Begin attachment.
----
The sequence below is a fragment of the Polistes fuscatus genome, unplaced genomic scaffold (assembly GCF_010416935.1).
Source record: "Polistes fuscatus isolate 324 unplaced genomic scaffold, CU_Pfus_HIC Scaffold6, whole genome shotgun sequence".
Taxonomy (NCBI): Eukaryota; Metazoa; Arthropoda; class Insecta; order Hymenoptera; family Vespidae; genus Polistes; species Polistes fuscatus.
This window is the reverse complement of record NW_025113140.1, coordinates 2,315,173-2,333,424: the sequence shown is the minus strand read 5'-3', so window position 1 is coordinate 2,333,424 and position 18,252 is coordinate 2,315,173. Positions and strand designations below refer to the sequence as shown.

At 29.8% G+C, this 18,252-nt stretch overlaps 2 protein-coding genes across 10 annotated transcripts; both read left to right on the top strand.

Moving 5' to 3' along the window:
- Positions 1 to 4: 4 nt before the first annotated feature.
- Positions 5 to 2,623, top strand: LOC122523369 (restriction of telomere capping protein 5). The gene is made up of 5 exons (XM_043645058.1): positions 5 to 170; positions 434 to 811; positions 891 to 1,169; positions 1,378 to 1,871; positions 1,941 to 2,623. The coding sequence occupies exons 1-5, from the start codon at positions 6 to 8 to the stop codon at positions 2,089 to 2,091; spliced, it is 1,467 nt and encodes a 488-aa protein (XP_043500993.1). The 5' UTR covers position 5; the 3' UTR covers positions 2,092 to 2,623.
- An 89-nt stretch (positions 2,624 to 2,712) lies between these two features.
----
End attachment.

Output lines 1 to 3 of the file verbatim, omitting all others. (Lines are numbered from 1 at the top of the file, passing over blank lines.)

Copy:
The sequence below is a fragment of the Polistes fuscatus genome, unplaced genomic scaffold (assembly GCF_010416935.1).
Source record: "Polistes fuscatus isolate 324 unplaced genomic scaffold, CU_Pfus_HIC Scaffold6, whole genome shotgun sequence".
Taxonomy (NCBI): Eukaryota; Metazoa; Arthropoda; class Insecta; order Hymenoptera; family Vespidae; genus Polistes; species Polistes fuscatus.